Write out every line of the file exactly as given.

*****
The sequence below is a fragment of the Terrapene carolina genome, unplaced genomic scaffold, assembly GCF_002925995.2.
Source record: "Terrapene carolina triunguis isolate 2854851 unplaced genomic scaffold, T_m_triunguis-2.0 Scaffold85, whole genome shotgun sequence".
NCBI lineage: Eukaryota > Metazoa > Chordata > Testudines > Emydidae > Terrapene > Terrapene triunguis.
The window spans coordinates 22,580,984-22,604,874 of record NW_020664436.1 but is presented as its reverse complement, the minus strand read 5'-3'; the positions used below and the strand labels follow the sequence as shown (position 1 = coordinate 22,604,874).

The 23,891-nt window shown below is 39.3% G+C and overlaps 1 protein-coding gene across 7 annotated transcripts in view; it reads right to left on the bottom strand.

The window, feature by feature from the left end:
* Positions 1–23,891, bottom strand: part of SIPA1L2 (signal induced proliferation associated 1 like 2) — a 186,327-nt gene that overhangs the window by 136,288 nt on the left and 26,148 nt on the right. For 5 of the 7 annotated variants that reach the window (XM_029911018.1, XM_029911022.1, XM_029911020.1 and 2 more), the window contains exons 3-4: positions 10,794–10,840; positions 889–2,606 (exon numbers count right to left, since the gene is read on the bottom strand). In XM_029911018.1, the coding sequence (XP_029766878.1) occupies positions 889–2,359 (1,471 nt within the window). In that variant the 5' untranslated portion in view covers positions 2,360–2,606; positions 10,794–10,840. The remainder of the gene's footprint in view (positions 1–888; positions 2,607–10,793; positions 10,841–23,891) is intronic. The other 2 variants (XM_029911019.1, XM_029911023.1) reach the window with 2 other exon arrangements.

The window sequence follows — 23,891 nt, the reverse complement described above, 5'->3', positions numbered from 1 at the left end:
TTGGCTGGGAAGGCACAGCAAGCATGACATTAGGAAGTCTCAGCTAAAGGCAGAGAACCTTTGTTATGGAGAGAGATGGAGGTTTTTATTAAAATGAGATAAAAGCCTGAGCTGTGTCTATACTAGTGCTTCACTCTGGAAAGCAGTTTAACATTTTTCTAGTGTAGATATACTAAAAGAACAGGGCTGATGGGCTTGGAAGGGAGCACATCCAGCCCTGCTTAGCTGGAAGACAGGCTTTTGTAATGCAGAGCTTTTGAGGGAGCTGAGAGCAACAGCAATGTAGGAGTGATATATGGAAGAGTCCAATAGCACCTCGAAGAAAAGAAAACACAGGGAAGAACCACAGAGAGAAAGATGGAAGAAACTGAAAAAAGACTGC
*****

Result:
The sequence below is a fragment of the Terrapene carolina genome, unplaced genomic scaffold, assembly GCF_002925995.2.
Source record: "Terrapene carolina triunguis isolate 2854851 unplaced genomic scaffold, T_m_triunguis-2.0 Scaffold85, whole genome shotgun sequence".
NCBI lineage: Eukaryota > Metazoa > Chordata > Testudines > Emydidae > Terrapene > Terrapene triunguis.
The window spans coordinates 22,580,984-22,604,874 of record NW_020664436.1 but is presented as its reverse complement, the minus strand read 5'-3'; the positions used below and the strand labels follow the sequence as shown (position 1 = coordinate 22,604,874).

The 23,891-nt window shown below is 39.3% G+C and overlaps 1 protein-coding gene across 7 annotated transcripts in view; it reads right to left on the bottom strand.

The window, feature by feature from the left end:
* Positions 1–23,891, bottom strand: part of SIPA1L2 (signal induced proliferation associated 1 like 2) — a 186,327-nt gene that overhangs the window by 136,288 nt on the left and 26,148 nt on the right. For 5 of the 7 annotated variants that reach the window (XM_029911018.1, XM_029911022.1, XM_029911020.1 and 2 more), the window contains exons 3-4: positions 10,794–10,840; positions 889–2,606 (exon numbers count right to left, since the gene is read on the bottom strand). In XM_029911018.1, the coding sequence (XP_029766878.1) occupies positions 889–2,359 (1,471 nt within the window). In that variant the 5' untranslated portion in view covers positions 2,360–2,606; positions 10,794–10,840. The remainder of the gene's footprint in view (positions 1–888; positions 2,607–10,793; positions 10,841–23,891) is intronic. The other 2 variants (XM_029911019.1, XM_029911023.1) reach the window with 2 other exon arrangements.

The window sequence follows — 23,891 nt, the reverse complement described above, 5'->3', positions numbered from 1 at the left end:
TTGGCTGGGAAGGCACAGCAAGCATGACATTAGGAAGTCTCAGCTAAAGGCAGAGAACCTTTGTTATGGAGAGAGATGGAGGTTTTTATTAAAATGAGATAAAAGCCTGAGCTGTGTCTATACTAGTGCTTCACTCTGGAAAGCAGTTTAACATTTTTCTAGTGTAGATATACTAAAAGAACAGGGCTGATGGGCTTGGAAGGGAGCACATCCAGCCCTGCTTAGCTGGAAGACAGGCTTTTGTAATGCAGAGCTTTTGAGGGAGCTGAGAGCAACAGCAATGTAGGAGTGATATATGGAAGAGTCCAATAGCACCTCGAAGAAAAGAAAACACAGGGAAGAACCACAGAGAGAAAGATGGAAGAAACTGAAAAAAGACTGC